Five great industry news stories from this week you may have missed.
Apple’s App Tracking Transparency feature will be enabled by default and arrive in ‘early spring’ on iOS
Apple has shared a few more details about its much-discussed privacy changes in iOS 14. According to Tech Crunch, this spring users will be able to see which apps have requested permission to track, and be able to make changes as they see fit. Here are some highlights you can expect from the update:
- The App Tracking Transparency feature moves from the old method where you had to opt-out of sharing your Identifier for Advertisers (IDFA) to an opt-in model. Every app will have to ask for permission to share our data with third parties or data brokers.
- Apple will launch a new app that explains what the tracker will be used for and ask you to opt-in.
- Apple will enforce this policy for all third-party data sources.
For years, businesses have invested in digital transformation initiatives such as analytics, social media and automation. A recent TechRepublic survey suggests that in the wake of the global COVID-19 pandemic, many enterprises are reallocating budget dollars and resources to different digital transformation projects. In fact, 60 per cent of respondents reported that COVID-19 forced them to alter their digital transformation plans. TechRepublic predicts we can expect upcoming budget plans to reflect these impacts as 47 per cent of the respondents stated they plan to spend more on digital transformation in 2021 than in 2020. Click here to learn more about their findings.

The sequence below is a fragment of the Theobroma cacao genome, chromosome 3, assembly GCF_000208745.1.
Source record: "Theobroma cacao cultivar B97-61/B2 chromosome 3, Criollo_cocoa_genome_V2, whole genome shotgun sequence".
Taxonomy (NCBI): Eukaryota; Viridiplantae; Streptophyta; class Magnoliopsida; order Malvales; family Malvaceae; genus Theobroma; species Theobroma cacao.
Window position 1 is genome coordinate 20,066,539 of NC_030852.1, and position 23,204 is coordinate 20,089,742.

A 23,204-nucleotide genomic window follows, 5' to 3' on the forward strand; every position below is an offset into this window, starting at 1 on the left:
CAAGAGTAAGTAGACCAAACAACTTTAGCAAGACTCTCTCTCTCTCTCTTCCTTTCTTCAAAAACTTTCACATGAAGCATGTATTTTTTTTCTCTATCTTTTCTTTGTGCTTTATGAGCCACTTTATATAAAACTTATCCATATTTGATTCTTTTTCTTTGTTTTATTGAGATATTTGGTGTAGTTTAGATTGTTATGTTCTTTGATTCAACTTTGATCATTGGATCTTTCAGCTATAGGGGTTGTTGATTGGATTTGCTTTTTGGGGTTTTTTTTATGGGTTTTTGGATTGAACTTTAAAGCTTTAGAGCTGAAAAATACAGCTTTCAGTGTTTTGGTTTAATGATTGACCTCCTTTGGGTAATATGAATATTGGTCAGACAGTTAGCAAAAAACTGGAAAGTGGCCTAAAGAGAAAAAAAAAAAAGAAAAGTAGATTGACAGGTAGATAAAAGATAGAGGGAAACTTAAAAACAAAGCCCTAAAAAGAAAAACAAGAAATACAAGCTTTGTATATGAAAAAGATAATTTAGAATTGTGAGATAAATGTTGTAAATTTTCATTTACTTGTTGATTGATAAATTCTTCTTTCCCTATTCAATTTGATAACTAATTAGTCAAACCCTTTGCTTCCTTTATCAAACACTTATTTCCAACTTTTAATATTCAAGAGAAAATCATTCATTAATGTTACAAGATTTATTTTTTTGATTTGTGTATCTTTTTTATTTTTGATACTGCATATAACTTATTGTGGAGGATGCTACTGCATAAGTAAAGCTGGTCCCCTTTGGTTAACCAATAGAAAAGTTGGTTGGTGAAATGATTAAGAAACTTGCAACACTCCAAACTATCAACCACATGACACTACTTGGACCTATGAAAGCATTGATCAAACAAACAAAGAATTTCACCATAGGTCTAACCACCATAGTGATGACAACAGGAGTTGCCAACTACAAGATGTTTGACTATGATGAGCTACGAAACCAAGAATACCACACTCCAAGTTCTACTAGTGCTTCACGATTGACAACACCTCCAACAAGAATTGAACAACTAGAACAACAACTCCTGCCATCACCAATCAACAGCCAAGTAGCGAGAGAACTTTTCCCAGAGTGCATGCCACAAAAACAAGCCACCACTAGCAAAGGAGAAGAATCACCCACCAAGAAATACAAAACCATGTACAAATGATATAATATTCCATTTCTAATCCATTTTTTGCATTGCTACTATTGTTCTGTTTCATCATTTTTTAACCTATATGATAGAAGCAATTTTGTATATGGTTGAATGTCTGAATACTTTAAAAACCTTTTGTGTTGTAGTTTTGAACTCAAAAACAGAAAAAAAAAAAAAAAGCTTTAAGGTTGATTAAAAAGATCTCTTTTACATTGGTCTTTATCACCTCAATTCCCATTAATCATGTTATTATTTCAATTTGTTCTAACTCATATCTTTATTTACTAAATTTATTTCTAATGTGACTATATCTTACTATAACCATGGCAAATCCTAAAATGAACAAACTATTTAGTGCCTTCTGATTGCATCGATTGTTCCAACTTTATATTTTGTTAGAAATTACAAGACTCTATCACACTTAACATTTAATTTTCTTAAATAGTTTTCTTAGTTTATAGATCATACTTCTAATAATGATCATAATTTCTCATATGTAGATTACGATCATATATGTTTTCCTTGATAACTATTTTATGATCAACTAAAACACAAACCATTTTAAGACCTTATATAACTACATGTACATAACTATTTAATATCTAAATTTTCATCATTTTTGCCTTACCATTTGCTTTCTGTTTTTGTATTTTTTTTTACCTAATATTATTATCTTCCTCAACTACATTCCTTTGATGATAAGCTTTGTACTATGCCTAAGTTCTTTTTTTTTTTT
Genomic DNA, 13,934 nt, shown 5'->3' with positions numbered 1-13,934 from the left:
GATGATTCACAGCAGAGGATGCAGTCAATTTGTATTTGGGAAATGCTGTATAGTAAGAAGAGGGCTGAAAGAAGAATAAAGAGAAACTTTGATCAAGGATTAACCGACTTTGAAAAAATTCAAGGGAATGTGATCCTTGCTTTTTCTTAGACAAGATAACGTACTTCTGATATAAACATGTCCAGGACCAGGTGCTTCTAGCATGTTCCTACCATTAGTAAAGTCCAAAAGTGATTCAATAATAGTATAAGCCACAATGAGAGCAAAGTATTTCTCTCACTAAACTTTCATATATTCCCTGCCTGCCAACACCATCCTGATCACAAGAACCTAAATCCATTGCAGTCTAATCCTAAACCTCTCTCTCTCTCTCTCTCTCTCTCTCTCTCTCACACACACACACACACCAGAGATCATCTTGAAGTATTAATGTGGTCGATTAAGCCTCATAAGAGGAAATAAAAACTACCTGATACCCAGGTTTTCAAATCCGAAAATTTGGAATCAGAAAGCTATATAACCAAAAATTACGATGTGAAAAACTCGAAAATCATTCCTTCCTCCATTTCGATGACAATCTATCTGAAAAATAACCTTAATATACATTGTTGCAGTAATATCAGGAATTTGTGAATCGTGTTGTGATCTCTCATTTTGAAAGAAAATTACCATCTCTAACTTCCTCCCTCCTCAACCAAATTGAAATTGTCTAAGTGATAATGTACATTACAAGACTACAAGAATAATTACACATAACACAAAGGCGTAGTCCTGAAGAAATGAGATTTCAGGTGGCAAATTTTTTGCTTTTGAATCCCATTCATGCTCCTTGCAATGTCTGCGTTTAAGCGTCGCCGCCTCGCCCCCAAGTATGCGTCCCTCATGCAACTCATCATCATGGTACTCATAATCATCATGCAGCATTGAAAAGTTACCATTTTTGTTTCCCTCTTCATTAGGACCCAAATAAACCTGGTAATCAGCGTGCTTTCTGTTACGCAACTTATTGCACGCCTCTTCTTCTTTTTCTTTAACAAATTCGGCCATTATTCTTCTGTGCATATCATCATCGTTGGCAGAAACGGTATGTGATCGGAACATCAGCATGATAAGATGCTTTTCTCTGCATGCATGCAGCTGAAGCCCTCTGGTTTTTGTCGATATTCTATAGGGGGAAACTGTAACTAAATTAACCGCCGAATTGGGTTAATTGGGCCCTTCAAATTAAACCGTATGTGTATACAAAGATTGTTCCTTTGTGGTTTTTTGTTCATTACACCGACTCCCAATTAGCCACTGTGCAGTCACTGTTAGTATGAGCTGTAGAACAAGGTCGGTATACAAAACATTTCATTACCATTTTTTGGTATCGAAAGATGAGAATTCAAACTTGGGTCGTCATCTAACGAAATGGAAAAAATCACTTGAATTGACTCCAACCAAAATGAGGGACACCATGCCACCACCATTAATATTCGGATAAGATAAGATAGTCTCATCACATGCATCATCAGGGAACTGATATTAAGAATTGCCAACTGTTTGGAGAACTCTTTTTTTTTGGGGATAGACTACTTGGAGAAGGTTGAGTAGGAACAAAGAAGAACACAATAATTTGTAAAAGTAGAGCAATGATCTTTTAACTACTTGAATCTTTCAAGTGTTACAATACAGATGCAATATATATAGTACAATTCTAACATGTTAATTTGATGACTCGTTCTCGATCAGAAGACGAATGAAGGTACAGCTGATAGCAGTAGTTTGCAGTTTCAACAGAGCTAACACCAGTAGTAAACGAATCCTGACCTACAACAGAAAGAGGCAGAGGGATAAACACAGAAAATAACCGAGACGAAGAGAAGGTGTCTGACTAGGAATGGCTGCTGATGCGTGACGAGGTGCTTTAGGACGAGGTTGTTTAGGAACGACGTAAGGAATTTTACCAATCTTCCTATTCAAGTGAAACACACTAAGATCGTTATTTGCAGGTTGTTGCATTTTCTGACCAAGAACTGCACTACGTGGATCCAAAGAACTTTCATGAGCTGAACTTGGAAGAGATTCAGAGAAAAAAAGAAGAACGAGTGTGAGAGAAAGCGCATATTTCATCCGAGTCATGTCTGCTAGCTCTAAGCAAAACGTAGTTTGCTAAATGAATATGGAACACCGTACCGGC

New book on AI in law meant to be jargon-free guide on how the technology is changing the profession
Like it or not, artificial intelligence is here to stay. And it can be a boon or a bane for lawyers, depending on whether they embrace it. That is the message of the new book on AI in the legal profession, authored by Noah Waisberg and Alexander Hudek, CEO and CTO of Kira Systems. Last Friday, Canadian Lawyer published a feature on the two authors. With the enormity of hype, misunderstanding and misinformation of its threats, Waisberg and Hudek say they wanted to produce a readable, non-technical overview of AI in law. Click here to learn about their book AI for Lawyers How Artificial Intelligence is Adding Value, Amplifying Expertise and Transforming Careers, which was released this week.
New York’s annual legal technology showcase kicked off on Tuesday. Traditionally, there has always been something about the show’s February arrival that sets the tone for the year ahead. But this year, there was no congregating in the Hilton lobby. Now ominously styled as “Legalweek(year)”, its planners are including extra virtual sessions in March, April, May and July. Check out Above the Law for more details.
Clearview AI violated privacy rights of Canadians with facial recognition tech, say privacy commissioners
Four of Canada’s privacy commissioners have denounced the controversial facial recognition company Clearview AI. IT World Canada reports the software firm has been used by law enforcement agencies around the world — including Toronto — allowing them to follow up on potential suspects with Clearview’s massive profile database. But Clearview’s scraping of billions of images of Canadians from across the internet represented mass surveillance and was a clear violation of their privacy rights, the commissioners said in a report issued Wednesday morning. Read the full story here.